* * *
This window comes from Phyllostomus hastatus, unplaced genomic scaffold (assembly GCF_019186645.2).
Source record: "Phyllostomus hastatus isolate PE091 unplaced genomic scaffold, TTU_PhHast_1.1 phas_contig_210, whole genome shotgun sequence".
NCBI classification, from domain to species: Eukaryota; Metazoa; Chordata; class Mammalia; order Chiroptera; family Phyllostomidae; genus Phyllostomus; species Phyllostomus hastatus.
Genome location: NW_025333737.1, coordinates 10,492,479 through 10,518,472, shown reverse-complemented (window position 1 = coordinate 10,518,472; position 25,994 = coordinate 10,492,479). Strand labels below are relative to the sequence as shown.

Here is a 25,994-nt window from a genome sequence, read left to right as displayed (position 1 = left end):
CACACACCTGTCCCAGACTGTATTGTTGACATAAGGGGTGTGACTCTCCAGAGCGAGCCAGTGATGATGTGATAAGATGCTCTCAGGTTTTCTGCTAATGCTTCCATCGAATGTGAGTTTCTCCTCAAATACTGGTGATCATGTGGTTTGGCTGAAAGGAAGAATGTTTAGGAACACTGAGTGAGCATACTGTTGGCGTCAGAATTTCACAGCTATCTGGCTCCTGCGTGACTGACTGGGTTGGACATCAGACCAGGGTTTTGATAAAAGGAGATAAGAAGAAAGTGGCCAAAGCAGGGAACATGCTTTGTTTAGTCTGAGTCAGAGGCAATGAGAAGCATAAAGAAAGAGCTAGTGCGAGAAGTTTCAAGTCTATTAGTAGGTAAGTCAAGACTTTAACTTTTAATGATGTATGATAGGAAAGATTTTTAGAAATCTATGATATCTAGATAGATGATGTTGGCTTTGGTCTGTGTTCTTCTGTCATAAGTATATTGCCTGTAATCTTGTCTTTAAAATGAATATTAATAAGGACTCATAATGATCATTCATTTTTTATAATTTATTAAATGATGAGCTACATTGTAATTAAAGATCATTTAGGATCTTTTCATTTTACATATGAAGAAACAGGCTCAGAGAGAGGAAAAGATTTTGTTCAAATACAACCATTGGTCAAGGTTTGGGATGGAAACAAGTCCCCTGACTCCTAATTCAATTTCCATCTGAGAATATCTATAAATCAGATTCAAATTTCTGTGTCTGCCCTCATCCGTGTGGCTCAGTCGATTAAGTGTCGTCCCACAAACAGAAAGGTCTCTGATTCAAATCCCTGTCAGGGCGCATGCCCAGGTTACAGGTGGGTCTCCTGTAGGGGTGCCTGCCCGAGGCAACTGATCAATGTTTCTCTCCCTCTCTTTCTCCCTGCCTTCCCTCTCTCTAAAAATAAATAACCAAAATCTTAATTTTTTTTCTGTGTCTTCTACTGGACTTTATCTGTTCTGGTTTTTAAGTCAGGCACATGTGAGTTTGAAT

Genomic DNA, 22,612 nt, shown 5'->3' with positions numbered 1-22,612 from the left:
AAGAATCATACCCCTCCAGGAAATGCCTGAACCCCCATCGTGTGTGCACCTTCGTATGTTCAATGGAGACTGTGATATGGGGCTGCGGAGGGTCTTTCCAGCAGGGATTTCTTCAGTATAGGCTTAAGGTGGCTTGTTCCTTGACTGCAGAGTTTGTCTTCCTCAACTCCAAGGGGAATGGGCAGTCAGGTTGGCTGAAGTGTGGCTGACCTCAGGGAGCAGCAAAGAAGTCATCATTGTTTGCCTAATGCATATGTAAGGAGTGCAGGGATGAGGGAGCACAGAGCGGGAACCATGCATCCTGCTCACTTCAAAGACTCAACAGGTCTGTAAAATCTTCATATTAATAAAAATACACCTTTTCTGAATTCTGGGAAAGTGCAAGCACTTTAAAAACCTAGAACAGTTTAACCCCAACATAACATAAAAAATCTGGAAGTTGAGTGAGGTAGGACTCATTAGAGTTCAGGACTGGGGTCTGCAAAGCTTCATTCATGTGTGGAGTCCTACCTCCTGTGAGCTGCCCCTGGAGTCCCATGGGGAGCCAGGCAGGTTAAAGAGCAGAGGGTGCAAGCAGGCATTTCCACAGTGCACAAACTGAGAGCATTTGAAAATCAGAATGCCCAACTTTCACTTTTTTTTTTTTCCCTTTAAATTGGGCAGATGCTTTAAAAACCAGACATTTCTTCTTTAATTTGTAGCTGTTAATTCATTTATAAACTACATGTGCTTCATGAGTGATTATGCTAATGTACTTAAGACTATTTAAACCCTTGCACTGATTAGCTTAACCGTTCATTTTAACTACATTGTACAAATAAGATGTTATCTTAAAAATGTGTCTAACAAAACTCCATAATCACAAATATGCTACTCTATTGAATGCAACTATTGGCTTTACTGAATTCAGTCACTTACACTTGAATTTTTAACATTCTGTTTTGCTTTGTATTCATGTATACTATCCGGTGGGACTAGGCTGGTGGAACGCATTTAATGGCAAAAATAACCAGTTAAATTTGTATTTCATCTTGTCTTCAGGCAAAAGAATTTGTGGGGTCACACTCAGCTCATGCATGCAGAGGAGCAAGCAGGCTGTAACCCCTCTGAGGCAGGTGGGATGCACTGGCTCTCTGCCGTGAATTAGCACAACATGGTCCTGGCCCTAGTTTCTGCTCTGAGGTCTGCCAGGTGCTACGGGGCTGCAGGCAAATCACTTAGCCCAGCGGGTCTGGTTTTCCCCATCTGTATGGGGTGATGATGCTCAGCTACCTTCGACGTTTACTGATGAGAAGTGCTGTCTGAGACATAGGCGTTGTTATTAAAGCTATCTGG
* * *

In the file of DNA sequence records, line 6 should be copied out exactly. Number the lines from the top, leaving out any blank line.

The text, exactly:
CACACACCTGTCCCAGACTGTATTGTTGACATAAGGGGTGTGACTCTCCAGAGCGAGCCAGTGATGATGTGATAAGATGCTCTCAGGTTTTCTGCTAATGCTTCCATCGAATGTGAGTTTCTCCTCAAATACTGGTGATCATGTGGTTTGGCTGAAAGGAAGAATGTTTAGGAACACTGAGTGAGCATACTGTTGGCGTCAGAATTTCACAGCTATCTGGCTCCTGCGTGACTGACTGGGTTGGACATCAGACCAGGGTTTTGATAAAAGGAGATAAGAAGAAAGTGGCCAAAGCAGGGAACATGCTTTGTTTAGTCTGAGTCAGAGGCAATGAGAAGCATAAAGAAAGAGCTAGTGCGAGAAGTTTCAAGTCTATTAGTAGGTAAGTCAAGACTTTAACTTTTAATGATGTATGATAGGAAAGATTTTTAGAAATCTATGATATCTAGATAGATGATGTTGGCTTTGGTCTGTGTTCTTCTGTCATAAGTATATTGCCTGTAATCTTGTCTTTAAAATGAATATTAATAAGGACTCATAATGATCATTCATTTTTTATAATTTATTAAATGATGAGCTACATTGTAATTAAAGATCATTTAGGATCTTTTCATTTTACATATGAAGAAACAGGCTCAGAGAGAGGAAAAGATTTTGTTCAAATACAACCATTGGTCAAGGTTTGGGATGGAAACAAGTCCCCTGACTCCTAATTCAATTTCCATCTGAGAATATCTATAAATCAGATTCAAATTTCTGTGTCTGCCCTCATCCGTGTGGCTCAGTCGATTAAGTGTCGTCCCACAAACAGAAAGGTCTCTGATTCAAATCCCTGTCAGGGCGCATGCCCAGGTTACAGGTGGGTCTCCTGTAGGGGTGCCTGCCCGAGGCAACTGATCAATGTTTCTCTCCCTCTCTTTCTCCCTGCCTTCCCTCTCTCTAAAAATAAATAACCAAAATCTTAATTTTTTTTCTGTGTCTTCTACTGGACTTTATCTGTTCTGGTTTTTAAGTCAGGCACATGTGAGTTTGAAT